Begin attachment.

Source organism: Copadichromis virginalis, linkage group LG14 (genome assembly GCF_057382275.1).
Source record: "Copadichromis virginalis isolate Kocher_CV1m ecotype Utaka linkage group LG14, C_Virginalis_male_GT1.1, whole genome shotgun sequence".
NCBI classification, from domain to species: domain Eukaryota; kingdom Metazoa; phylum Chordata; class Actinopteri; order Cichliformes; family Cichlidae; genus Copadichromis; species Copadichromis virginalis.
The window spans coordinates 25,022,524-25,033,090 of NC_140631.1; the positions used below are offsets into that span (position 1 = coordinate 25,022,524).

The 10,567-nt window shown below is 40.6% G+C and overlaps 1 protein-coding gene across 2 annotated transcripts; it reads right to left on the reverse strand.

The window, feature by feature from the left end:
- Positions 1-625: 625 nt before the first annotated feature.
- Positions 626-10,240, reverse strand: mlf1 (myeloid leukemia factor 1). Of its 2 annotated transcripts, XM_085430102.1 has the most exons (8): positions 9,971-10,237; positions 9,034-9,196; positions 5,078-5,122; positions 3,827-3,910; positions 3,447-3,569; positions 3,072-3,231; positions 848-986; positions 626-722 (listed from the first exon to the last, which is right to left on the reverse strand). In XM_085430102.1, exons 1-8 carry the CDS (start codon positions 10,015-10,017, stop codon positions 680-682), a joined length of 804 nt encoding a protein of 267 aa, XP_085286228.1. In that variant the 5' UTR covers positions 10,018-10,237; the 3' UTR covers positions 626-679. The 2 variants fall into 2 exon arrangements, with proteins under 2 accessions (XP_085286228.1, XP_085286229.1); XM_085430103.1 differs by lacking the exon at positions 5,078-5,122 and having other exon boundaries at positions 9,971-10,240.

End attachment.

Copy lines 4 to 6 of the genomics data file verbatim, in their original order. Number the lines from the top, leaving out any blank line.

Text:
The window spans coordinates 25,022,524-25,033,090 of NC_140631.1; the positions used below are offsets into that span (position 1 = coordinate 25,022,524).

The 10,567-nt window shown below is 40.6% G+C and overlaps 1 protein-coding gene across 2 annotated transcripts; it reads right to left on the reverse strand.

The window, feature by feature from the left end: